5,190. That’s how many workers lost their lives in 2016 to fatal work injuries, an average of 14 people a day. This is a 7% increase from the 4,836 fatal injuries in 2015, according to a recent report from the U.S. Bureau of Labor Statistics.
This is also the third consecutive increase in annual workplace fatalities and the first time more than 5,000 fatalities have been recorded by the Census of Fatal Occupational Injuries (CFOI) since 2008.
Type of Incident
The increase in worker deaths isn’t the only thing to be concerned about. Budget and staffing cuts at OSHA over the last few years and more cuts proposed by Congress for 2018, are also cause for concern.
Why? These reductions mean less federal oversight, inspections, enforcement, and support for employers and workers. The effects of the cuts and loss of inspectors and staff, could last for years – even if the budget allows for rehiring or hiring new/additional inspectors and staff in the coming few years.
Peg Seminario, AFL-CIO Director of Occupational Safety and Health, offered this insight, “Federal OSHA now has fewer than 800 inspectors and can inspect workplaces on average only once every 159 years. OSHA’s budget has declined since 2010 and been frozen for years…Fewer resources and less oversight will mean more injuries and workplace deaths. Workers need more safety and health protection, not less.”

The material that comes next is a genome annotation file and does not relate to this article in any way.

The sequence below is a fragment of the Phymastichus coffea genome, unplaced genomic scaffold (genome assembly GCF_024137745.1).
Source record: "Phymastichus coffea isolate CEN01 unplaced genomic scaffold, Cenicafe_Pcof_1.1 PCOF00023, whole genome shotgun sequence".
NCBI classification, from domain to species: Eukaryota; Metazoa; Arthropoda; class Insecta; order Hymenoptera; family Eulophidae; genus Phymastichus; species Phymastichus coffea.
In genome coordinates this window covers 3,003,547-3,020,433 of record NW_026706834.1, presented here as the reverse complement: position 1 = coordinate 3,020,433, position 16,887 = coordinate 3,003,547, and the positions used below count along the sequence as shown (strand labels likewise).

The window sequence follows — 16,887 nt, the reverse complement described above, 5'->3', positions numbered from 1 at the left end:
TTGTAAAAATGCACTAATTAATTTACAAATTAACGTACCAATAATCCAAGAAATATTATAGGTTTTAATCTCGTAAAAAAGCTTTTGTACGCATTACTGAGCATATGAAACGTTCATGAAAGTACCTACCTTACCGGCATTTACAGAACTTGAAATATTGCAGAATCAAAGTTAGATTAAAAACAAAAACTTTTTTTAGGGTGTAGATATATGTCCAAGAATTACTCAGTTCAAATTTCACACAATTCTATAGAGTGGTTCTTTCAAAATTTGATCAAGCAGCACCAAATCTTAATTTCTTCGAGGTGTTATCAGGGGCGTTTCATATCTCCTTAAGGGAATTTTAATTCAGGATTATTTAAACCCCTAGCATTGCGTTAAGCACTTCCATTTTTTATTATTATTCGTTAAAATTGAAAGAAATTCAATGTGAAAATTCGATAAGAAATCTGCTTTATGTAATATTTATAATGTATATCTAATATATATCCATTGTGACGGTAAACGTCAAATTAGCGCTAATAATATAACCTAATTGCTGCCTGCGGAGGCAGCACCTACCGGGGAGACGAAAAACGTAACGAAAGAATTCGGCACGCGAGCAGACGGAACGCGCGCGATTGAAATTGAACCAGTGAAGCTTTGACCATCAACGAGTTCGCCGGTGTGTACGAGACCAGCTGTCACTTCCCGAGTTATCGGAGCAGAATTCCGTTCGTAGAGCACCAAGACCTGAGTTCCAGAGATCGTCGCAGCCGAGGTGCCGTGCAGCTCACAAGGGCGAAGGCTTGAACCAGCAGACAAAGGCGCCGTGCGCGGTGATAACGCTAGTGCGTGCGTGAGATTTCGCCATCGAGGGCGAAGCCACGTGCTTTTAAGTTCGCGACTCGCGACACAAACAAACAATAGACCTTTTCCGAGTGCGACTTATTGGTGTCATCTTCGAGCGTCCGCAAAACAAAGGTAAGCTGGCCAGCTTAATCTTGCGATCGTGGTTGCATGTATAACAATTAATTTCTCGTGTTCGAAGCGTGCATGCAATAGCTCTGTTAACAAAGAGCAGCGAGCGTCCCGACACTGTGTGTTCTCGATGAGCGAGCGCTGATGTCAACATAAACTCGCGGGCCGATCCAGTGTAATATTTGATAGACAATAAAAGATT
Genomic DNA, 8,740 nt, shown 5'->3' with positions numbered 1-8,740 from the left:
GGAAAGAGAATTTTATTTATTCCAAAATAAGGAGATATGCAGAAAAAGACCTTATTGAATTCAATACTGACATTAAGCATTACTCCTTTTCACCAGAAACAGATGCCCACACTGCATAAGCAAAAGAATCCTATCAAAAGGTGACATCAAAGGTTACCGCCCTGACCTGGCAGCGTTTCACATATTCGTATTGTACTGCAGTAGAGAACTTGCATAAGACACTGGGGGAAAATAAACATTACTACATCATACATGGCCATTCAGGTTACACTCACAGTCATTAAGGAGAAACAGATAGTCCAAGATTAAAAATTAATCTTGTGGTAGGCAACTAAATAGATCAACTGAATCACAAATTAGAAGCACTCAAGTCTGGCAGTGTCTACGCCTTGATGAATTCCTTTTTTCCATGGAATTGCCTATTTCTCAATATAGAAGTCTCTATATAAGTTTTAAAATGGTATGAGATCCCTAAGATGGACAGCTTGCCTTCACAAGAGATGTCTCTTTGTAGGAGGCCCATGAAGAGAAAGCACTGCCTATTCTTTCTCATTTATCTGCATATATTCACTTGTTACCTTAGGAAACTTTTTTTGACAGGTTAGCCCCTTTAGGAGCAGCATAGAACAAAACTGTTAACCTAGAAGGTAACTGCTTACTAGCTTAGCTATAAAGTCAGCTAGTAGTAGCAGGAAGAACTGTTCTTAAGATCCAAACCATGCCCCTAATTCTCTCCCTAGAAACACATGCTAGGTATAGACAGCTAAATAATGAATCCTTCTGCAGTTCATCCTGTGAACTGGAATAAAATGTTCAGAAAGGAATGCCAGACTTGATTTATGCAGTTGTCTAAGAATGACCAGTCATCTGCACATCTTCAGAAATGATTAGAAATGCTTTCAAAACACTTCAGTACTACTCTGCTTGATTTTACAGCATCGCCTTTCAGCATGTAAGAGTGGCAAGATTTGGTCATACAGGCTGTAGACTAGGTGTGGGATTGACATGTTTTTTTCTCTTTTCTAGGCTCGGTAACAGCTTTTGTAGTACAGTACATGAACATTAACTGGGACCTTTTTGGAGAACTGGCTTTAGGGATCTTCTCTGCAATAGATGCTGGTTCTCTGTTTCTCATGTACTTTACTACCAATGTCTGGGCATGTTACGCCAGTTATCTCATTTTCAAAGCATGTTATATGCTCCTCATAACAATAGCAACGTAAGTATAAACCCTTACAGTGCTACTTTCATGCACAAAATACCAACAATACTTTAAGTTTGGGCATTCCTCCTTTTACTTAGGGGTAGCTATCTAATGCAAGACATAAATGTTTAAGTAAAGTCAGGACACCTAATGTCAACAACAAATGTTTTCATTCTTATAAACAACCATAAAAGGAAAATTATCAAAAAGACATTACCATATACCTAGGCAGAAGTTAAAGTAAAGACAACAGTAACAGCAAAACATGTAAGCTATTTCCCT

For comparison, Seminario also noted in areas where OSHA concentrates money, staff and inspections, death rates stayed stable or dropped. But growing economic sectors “which receive little attention and oversight,” such as health care and food services, saw jumps in death rates on the job. “The same is true for groups of workers that lack OSHA protection, including state and local government employees and many agriculture workers,” she noted.
Call to Action
So, what does all this mean for “safety people”? Safety managers and anyone responsible for safety, have always had their work cut out for them when it comes to doing more with less – and our role and the need for strong safety and health leadership is needed even more now.
It means we must fill in the void left by deceased federal support, as we have done in the past when a change in administration changes OSHA’s focus and resources. It means we must be even more diligent with our inspections, hazard assessments, corrective actions, and training. It means using our resources smartly, keeping in contact or making connections with, other “safety people” to share ideas and lessons learned. Finally, it means to keep on doing what we been called to do; keep our workers safe and healthy.